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Internal jugular phlebectasia in an adult - rare cause of neck swelling.

Byline: Saima Ahmad

The term Phlebectasia indicates dilatation of a vein without tortuosity anywhere in the body. This pathology refers to a congenital fusiform dilatation of the internal jugular vein that appears as a soft and compressible mass in the neck.1 It becomes visible on straining and may be triggered by valsalva maneuver. 2 It is a congenital malformation and is usually encountered in childhood. The possible differential diagnosis for internal jugular Phlebectasia are laryngocele (most common), arteriovenous malformations, cavernous haemangioma, brachial cyst and cystic hygroma.3 In this letter we discuss a case misdiagnosed and how it should have been treated properly. This case demonstrates that a rare entity known only as a childhood pathology may also be encountered in adulthood. Moreover, to our knowledge, there are less than 50 cases of internal jugular Phlebectasia in recent literature most of which are children.4

A 52 years old male was referred to us at, Neuroradiology department of Lahore General Hospit al in June 2017, by the ENT department of Ganga Ram Hospital Lahore, with history of swelling appearing on the right side of the neck on straining only for the last 2 months. Swelling was gradual in onset and slowly progressive in nature. It was not associated with any other complaint like pain, change of voice, facial congestion and difficulty in swallowing or breathing. Initially on clinical examination of neck, no identifiable mass was seen. The swelling was soft, cystic, non-tender and easily compressible. No bruit or pulsation over the swelling was present. Trans-illumination test was negative. It was not possible to get below the swelling. There was no lymphadenopathy. General examination was normal. After six years the patient presented with swelling on the right side of the neck. He was subjected to investigation which included MRI neck and cervical spine.

The possible conditions causing secondary internal jugular vein dilatation like intra-thoracic space occupying lesions compressing over the great vein were ruled out with the help of ENT surgeon and hence the diagnosis of idiopathic internal jugular Phlebectasia was made. Internal jugular Phlebectasia is not known to progress rapidly and there have been no reported cases of spontaneous rupture of the swelling or other serious complications. In conclusion, internal jugular Phlebectasia is a rare condition which appears on exertion. Unless a complication occurs or it becomes cosmetically disturbing, conservative management is offered as in our case, because of the self-limiting nature of the pathology.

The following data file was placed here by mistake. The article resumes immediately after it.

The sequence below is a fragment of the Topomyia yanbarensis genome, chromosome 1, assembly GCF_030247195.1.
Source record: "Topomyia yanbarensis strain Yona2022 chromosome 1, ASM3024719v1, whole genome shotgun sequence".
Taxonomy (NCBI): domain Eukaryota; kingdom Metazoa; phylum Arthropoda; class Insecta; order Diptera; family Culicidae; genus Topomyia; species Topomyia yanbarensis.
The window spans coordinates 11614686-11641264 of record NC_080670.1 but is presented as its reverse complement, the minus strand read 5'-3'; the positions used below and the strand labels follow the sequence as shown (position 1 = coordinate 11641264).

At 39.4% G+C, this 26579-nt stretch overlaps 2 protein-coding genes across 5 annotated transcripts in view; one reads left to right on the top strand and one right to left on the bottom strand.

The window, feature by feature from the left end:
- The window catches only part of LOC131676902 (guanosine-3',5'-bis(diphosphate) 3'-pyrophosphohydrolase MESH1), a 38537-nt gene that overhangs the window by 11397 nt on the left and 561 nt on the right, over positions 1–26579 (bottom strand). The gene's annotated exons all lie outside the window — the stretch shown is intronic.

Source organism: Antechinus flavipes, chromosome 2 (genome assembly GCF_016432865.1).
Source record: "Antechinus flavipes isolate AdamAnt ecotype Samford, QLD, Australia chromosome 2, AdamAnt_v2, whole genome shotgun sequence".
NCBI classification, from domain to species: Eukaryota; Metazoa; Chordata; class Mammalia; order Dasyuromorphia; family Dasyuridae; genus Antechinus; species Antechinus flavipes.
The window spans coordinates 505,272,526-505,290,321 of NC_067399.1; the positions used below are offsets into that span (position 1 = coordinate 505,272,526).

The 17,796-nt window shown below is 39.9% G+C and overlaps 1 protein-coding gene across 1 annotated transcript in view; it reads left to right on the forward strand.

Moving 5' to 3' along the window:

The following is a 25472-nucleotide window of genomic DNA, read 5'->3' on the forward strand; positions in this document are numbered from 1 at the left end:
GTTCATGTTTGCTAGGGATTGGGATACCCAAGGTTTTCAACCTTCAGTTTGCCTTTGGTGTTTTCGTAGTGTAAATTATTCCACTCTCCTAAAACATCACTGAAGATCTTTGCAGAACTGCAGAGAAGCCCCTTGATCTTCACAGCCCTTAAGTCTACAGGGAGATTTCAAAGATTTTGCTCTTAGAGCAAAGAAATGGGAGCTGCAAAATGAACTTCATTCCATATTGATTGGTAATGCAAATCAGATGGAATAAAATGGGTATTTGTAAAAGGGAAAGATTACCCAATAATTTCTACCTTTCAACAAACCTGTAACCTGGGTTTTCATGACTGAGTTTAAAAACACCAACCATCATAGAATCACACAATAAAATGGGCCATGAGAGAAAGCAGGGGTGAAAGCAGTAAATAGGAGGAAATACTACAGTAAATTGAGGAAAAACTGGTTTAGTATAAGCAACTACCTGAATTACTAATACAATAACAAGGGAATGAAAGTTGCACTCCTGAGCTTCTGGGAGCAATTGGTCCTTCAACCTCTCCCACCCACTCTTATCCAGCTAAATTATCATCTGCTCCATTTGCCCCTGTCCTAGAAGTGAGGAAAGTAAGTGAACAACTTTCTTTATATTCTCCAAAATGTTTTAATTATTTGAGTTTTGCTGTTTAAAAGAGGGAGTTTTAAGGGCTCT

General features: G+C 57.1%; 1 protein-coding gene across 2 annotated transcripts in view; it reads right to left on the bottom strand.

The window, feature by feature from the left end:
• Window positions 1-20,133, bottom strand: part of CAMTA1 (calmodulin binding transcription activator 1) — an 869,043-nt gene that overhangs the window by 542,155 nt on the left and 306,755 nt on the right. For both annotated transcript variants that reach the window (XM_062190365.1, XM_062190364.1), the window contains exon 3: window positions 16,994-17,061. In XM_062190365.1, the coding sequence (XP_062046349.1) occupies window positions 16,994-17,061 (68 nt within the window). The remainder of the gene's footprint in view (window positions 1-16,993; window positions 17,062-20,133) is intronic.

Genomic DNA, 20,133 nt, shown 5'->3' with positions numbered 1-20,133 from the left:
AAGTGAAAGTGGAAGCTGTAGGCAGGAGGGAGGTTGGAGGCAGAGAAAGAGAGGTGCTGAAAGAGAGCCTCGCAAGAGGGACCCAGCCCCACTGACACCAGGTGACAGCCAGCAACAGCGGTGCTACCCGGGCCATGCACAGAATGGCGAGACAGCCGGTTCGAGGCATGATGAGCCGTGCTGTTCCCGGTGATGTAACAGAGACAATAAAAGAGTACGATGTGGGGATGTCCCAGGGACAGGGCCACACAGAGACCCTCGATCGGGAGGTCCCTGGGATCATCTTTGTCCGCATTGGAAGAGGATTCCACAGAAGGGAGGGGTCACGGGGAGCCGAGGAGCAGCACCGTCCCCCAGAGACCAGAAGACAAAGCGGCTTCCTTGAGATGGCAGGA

1. Paleri V, Gopalakrishnan S. Jugular phlebectasia: theory of pathogenesis and review of literature. Int J Pediatr Otorhinolaryngol. 2001; 57: 155-9.

2. Abdulla AS, Aldabagh M. Congenital phlebectasia of internal jugular vein. Dohuk Med J. 2008; 2: 155-60.

3. Jeon CW, Choo MJ, Bae IH, Shin SO, Choi YS, Lee DW, et al. Diagnostic criteria of internal jugular phlebectasia in Korean children. Yonsei Med J. 2002; 43: 329-34.

4. Mickelson SA, Spickler E, Roberts K. Management of internal jugular vein phlebectasia. Otolaryngology-Head Neck Surg. 1995; 112: 473-5.

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Publication:Journal of Pakistan Medical Association
Date:Nov 30, 2018
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